As his laughs echo into the distance, you wonder what it would take to stop Mr. Davidson short. Would Upton need to lose an arm? Perhaps it would need multiple limbs? What about a scalp? Or would you need all-out genocide to stop Mr. Davidson in his tracks? Would he even stop then?
I find the portrayal of Mr. Davidson fascinating. Far more fascinating than Mr. Clifford. For all that people talk about our proto-Basil in No Ill Feeling!, he doesn’t take up nearly as much screentime as Mr. Davidson. And it’s Mr. Davidson who John Cleese really wants to examine in this episode. Which backs up what Cleese said when he points out that he didn’t write No Ill Feeling! as a test run for Fawlty Towers:
“I set one of the episodes at a hotel which had been based on this one [The Gleneagles in Torquay]. An old friend of mine said to me ‘You know, there’s a series in that hotel,’ and I thought “Bloody television producer, can’t see a program without thinking about a series.’ The extraordinary thing was, he was absolutely right. It did make a series, but at the time he suggested it, I didn’t take him seriously.”
John Cleese, “Life Before and After Monty Python”, p. 86
You can’t help but think that if Cleese was really trying out the owner of the Gleneagles for the big time, the whole episode would have revolved around his nonsense. Indeed, it’s easy to imagine an episode of Doctor at Large with the entire show spent on Upton dealing with Mr. Clifford, with Clifford’s wife far more heavily involved. But it’s clear that this isn’t really what Cleese was up to. The heart of the show is the grotesque Mr. Davidson.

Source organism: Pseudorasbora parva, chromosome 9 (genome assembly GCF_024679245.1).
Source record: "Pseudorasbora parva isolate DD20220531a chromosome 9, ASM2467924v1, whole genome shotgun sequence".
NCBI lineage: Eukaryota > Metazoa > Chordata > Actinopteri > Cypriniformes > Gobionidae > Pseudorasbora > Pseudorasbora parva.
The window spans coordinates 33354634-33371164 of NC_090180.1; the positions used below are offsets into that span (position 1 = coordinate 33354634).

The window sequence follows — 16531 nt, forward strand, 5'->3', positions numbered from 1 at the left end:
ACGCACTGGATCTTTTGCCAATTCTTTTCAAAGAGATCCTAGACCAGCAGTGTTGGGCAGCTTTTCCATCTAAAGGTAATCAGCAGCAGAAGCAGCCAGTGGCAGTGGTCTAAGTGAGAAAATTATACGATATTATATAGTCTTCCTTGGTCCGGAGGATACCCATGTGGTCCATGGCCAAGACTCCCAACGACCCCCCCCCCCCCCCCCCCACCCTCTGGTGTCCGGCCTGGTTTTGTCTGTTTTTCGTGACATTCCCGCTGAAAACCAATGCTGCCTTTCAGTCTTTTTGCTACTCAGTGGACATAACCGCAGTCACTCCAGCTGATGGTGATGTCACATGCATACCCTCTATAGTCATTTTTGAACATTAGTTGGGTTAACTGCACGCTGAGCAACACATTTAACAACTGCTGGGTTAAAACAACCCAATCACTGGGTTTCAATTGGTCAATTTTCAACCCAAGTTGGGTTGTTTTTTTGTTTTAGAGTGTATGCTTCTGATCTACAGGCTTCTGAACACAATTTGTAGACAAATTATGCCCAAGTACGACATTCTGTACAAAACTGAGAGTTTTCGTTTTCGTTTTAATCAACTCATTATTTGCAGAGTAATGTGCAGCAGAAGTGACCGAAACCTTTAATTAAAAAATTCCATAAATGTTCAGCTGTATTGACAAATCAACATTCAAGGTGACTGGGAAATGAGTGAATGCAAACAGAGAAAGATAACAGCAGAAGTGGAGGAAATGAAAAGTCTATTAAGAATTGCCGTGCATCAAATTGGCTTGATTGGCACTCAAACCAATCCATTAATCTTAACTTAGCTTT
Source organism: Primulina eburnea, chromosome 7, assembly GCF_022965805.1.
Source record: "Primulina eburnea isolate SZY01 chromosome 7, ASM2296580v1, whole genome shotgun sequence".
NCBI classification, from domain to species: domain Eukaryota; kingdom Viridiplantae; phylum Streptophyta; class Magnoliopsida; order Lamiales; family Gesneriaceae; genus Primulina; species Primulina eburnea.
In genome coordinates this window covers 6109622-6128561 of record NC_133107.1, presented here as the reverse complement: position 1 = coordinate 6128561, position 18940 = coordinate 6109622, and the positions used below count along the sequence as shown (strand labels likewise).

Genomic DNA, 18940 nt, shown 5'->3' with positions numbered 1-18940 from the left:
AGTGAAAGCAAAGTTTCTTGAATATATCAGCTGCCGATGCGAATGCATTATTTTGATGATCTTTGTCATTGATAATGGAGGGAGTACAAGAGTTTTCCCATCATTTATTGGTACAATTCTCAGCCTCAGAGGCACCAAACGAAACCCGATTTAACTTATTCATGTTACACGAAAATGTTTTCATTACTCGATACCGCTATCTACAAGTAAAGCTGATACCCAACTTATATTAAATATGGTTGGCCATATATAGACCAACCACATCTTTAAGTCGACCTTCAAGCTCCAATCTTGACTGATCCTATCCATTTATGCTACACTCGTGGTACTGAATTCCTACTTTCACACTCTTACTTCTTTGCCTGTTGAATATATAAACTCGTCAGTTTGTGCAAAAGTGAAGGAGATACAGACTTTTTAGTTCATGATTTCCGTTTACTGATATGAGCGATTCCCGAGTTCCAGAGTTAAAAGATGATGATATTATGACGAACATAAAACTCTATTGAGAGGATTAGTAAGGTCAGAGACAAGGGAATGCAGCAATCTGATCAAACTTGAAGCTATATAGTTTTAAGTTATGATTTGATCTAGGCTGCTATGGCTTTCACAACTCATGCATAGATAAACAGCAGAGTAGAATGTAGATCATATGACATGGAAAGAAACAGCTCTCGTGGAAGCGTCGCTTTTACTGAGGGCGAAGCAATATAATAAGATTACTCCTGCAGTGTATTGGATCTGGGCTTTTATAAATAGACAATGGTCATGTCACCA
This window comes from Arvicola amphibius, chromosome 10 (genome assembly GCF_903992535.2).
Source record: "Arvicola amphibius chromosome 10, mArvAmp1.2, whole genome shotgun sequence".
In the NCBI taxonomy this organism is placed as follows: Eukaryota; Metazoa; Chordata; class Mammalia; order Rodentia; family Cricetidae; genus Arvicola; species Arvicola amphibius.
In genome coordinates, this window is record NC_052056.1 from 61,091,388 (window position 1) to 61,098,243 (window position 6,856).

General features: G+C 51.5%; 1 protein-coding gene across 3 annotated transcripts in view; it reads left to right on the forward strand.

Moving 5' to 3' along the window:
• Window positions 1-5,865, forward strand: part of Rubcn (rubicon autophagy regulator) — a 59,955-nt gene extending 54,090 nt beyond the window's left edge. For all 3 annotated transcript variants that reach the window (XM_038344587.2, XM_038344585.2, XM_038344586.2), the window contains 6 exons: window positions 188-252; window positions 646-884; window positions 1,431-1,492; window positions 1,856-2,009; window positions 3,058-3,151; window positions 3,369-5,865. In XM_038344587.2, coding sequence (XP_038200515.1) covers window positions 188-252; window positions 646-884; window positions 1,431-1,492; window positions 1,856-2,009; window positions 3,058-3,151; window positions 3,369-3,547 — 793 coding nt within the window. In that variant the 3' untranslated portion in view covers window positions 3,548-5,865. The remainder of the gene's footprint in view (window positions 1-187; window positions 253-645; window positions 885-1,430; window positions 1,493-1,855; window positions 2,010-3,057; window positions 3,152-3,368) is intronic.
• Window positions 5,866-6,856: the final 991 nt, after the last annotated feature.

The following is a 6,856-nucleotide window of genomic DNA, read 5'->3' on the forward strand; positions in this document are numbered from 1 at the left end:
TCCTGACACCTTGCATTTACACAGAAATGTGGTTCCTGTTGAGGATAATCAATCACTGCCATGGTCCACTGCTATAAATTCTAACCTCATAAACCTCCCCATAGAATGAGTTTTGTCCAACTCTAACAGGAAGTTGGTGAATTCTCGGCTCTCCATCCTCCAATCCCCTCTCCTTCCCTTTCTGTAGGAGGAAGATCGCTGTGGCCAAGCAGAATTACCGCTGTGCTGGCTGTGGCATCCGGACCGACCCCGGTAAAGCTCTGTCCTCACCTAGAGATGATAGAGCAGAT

Which leads us to the next obvious question: are there any descendants of Mr. Davidson in Fawlty Towers? Of course, it’s immediately tempting to class Roger from The Anniversary as one of his clan, with his endless quips at Basil’s expense. I’d argue, however, that not only does he lack the sheer ill-intent, but he doesn’t force himself on you like Mr. Davidson. Roger does not impose; he merely observes. And besides, Roger’s jokes can actually be very funny.4
But I still think you can see echoes of Mr. Davidson in Fawlty Towers. Most obviously with Mr. Hutchinson from The Hotel Inspectors, if only because the job of both characters is literally to sit there and be obnoxious in the dining room for most of the episode. I’d also count Mrs. Richards from Communication Problems as a distant relative of his; you only have to remember her shrill “I need change for this!”, and her utter lack of correct queueing etiquette, to remember how she loved to impose herself on others.
I think this is thinking too literally, though. Because the fascinating thing about No Ill Feeling! is how everyone has picked up on the proto-Basil… but generally tends to ignore Mr. Davidson, beyond a one-line “joker” description. But take a look at him. It’s clear from Mr. Davidson’s first line how obsessed he is with Upton’s profession: “Is there a doctor in the house?” Mr. Clifford didn’t care that Upton is a doctor, beyond the annoyance of having to write out his form again; Mr. Davidson does, and he feels immediately threatened. Upton is young, bright, attractive, and relatively successful. Mr. Davidson is none of these things. The only way he can cope with Upton is to assert his dominance through any means possible, no matter how wretched. And while this is exactly the opposite of Basil, who is subservient to those he considers better than him, the obsession with class politics is most definitely present and correct. “Well, you don’t want to be toffee-nosed. Join in the fun!”